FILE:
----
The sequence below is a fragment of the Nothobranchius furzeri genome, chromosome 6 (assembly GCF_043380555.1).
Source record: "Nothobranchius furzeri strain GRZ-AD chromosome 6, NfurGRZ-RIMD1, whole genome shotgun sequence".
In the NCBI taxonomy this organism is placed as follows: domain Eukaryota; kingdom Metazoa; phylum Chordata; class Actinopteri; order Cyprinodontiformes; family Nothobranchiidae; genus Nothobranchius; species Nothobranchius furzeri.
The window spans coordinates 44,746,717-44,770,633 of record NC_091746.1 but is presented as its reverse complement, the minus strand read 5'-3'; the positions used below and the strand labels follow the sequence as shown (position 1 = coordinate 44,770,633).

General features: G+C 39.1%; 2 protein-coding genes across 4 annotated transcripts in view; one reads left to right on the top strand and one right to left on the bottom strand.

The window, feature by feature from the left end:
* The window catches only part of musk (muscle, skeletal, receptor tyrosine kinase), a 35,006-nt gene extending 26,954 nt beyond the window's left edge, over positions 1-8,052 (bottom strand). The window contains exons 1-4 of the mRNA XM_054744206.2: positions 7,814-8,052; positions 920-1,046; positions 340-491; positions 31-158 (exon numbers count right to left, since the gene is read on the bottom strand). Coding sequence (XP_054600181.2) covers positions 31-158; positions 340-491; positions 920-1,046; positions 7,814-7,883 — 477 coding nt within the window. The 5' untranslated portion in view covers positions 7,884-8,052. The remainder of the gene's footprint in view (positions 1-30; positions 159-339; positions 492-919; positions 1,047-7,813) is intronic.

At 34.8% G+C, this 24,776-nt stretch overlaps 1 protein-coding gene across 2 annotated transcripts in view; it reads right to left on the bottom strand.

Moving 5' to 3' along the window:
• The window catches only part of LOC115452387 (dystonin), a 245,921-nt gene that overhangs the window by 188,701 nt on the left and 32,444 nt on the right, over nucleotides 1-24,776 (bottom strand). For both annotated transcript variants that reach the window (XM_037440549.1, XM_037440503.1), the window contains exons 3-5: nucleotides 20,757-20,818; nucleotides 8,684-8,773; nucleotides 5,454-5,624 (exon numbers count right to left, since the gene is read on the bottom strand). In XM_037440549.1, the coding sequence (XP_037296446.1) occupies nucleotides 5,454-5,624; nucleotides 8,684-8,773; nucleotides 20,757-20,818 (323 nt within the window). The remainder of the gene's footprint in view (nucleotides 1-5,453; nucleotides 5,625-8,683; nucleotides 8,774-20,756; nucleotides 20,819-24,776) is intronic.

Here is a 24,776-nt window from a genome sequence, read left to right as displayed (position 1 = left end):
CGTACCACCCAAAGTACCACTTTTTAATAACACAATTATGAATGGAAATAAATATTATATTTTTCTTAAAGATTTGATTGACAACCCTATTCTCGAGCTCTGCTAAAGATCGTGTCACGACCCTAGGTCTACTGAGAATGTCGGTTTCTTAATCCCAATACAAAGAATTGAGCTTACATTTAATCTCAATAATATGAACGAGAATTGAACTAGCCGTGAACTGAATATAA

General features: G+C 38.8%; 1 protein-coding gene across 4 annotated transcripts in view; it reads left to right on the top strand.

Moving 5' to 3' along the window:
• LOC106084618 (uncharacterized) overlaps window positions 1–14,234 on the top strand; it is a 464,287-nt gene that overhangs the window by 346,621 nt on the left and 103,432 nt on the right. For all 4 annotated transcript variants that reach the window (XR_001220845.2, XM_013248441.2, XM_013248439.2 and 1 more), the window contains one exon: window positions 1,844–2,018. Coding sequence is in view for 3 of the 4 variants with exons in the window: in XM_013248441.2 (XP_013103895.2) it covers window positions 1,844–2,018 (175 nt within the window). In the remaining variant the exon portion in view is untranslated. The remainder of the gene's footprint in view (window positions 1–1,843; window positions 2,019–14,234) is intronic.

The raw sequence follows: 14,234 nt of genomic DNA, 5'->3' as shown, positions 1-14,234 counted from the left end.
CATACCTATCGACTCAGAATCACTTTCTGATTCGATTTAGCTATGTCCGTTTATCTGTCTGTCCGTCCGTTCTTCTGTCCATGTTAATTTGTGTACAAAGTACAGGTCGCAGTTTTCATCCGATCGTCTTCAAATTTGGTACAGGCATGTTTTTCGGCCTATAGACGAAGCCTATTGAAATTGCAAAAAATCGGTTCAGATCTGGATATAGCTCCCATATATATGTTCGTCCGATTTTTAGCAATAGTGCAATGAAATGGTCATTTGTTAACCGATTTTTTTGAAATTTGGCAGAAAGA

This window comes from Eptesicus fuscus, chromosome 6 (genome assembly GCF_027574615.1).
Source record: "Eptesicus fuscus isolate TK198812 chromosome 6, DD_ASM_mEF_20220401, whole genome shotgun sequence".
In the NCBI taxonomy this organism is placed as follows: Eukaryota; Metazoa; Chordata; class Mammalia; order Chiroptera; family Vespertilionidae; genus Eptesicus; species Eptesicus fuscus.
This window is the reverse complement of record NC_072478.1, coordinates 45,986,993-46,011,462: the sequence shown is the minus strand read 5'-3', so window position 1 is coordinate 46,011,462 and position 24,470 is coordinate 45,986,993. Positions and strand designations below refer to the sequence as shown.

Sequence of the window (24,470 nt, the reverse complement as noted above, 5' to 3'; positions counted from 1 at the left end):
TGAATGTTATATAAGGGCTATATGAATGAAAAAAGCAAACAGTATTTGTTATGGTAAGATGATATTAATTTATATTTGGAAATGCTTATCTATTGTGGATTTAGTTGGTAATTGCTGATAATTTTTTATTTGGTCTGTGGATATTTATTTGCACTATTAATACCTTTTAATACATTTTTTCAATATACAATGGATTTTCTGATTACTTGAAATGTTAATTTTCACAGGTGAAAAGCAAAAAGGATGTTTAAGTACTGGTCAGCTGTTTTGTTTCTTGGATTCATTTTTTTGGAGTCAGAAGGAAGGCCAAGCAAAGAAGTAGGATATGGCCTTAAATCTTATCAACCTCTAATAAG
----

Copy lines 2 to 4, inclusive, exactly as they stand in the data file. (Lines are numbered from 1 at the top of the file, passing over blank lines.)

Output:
Source record: "Nothobranchius furzeri strain GRZ-AD chromosome 6, NfurGRZ-RIMD1, whole genome shotgun sequence".
In the NCBI taxonomy this organism is placed as follows: domain Eukaryota; kingdom Metazoa; phylum Chordata; class Actinopteri; order Cyprinodontiformes; family Nothobranchiidae; genus Nothobranchius; species Nothobranchius furzeri.
The window spans coordinates 44,746,717-44,770,633 of record NC_091746.1 but is presented as its reverse complement, the minus strand read 5'-3'; the positions used below and the strand labels follow the sequence as shown (position 1 = coordinate 44,770,633).